My kids have discovered a new strategy for delaying going to bed by a few seconds. As I say goodnight and begin to close the door, I am pummeled by a volley of words. They try to say as much as possible as the door is closing because they know that I’m too nice to just shut the door without answering. I pause closing the door and respond as succinctly as possible. The door continues to shut. Another frenzied word bombardment. Pause. Answer. Continue shutting. Further shelling. Etc.
What they hurriedly shout as the door is closing is often stream-of-consciousness but usually centers around what will happen when they wake up.
Daddy, when we wake up we’ll eat breakfast. Yeah. We’ll eat french toast. And then we’ll play with our trucks…
Of course, they have to get it all out as quickly as possible because their window (or rather door) of opportunity is rapidly closing. So it usually sounds more like…
Daddywhenywewakeup (pant, pant) we’lleatbreakfast (gasp, pant) Yeah (pant, pant) We’lleatfrenchtoast. Andthenwe’llplaywithourtrucks (pant, gasp)…
Since there are two of them, they can tag team. One can talk rapid fire while the other catches his breath. Plus, they know that if they say something outrageous, I have to pause and reply.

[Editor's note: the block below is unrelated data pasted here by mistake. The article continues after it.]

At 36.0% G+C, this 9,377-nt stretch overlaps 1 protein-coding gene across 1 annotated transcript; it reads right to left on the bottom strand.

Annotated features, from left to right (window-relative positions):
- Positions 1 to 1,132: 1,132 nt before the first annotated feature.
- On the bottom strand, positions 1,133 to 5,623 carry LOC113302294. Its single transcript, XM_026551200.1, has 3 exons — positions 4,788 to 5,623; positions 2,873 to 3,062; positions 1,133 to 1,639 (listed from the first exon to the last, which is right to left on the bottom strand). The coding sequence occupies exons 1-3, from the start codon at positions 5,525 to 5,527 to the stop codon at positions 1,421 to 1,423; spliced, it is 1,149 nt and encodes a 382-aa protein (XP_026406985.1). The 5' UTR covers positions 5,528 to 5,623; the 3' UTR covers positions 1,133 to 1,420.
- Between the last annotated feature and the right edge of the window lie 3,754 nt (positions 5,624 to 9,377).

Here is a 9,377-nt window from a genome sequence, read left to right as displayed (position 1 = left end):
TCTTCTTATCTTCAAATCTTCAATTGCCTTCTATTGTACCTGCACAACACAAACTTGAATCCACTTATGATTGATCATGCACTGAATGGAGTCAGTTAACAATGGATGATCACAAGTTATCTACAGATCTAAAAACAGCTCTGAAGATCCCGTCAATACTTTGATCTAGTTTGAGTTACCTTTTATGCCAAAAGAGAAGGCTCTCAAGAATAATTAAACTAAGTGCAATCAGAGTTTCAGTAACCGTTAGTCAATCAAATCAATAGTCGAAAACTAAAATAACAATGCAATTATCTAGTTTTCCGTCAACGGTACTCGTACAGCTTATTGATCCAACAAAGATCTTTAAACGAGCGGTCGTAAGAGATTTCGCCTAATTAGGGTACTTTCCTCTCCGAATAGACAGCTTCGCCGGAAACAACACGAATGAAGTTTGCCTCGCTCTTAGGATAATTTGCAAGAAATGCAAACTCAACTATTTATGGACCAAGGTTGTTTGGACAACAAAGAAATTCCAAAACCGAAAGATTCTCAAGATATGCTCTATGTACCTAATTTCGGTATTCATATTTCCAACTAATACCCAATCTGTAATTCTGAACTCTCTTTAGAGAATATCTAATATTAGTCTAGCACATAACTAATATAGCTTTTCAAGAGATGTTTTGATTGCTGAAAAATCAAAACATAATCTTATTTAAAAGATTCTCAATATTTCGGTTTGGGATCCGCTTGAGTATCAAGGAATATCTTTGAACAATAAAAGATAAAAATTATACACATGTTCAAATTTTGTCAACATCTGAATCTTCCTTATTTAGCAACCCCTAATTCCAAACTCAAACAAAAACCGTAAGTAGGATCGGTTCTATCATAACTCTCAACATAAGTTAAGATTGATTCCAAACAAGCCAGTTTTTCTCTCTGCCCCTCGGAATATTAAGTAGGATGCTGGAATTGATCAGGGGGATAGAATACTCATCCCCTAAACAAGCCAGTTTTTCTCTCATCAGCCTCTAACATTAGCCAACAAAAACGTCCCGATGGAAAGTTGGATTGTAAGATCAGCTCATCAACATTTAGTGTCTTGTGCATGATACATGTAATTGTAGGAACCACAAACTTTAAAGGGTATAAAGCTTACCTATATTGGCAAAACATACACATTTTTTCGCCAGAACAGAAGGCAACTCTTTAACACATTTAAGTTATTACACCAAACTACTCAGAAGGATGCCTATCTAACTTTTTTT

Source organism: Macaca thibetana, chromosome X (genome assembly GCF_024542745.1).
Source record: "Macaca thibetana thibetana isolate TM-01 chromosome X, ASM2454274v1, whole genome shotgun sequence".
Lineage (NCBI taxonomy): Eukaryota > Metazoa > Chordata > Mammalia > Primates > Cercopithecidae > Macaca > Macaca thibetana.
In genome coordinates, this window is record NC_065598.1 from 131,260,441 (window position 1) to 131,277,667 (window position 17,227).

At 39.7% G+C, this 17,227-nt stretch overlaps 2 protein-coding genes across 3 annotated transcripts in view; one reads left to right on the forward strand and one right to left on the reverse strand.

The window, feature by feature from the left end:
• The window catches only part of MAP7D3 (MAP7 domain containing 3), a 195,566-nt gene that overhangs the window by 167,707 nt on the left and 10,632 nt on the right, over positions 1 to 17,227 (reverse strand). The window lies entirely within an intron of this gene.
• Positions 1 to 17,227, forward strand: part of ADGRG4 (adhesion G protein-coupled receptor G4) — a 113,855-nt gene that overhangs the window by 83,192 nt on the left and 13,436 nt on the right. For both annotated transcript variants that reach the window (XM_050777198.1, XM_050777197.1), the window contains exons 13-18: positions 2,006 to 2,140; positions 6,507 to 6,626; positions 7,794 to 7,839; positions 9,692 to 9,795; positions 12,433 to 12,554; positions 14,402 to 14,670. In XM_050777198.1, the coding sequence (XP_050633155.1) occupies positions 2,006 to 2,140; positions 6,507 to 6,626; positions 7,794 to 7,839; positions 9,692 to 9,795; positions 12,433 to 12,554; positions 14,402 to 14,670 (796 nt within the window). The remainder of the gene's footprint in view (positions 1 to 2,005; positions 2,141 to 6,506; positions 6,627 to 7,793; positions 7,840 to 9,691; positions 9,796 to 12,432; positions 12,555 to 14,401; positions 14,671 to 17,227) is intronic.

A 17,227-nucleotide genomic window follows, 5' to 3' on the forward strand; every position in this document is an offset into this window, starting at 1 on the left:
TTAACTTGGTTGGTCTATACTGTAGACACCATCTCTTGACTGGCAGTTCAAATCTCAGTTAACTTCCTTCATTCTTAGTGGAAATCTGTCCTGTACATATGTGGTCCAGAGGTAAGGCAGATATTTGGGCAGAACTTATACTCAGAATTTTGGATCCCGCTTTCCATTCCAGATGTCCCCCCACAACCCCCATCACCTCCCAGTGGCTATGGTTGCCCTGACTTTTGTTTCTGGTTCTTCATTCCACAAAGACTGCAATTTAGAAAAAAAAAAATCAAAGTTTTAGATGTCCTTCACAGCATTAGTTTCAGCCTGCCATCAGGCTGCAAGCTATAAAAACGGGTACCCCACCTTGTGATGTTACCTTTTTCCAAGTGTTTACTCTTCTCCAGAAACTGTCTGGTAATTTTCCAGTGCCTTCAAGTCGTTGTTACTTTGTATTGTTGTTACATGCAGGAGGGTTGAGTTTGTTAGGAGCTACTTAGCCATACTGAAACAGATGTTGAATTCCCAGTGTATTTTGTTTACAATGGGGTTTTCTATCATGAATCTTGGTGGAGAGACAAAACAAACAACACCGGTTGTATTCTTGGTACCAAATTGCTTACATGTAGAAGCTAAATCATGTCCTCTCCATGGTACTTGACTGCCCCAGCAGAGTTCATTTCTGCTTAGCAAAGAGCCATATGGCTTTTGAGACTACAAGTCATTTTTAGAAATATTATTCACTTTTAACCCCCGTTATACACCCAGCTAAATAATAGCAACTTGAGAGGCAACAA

Daddytomorrowwe’regonnaeatchocolateforbreakfast (gasp, pant) Andthenwe’lleatdirtysnowoutofthetiretreads. (wheeze, pant)
Unfortunately, at this age my children often interpret a parent not answering as a “yes.” So the word-siege succeeds temporarily as I pause the door closing to come up with some sort of responsible-sounding parental answer like “No, we won’t do that tomorrow because oatmeal is better than chocolate and dirty snow is yucky. Go to sleep.”
I’m on to their strategy, though, and now I just stick my lips through the door for a few milliseconds as it swiftly closes and give a cover-all-the-bases answer to rapidly and deftly deflect the barrage:
Yes,tomorrowwe’regonnadofunsafehealtystuff.Goodnight.Gotosleep. (gasp, gasp)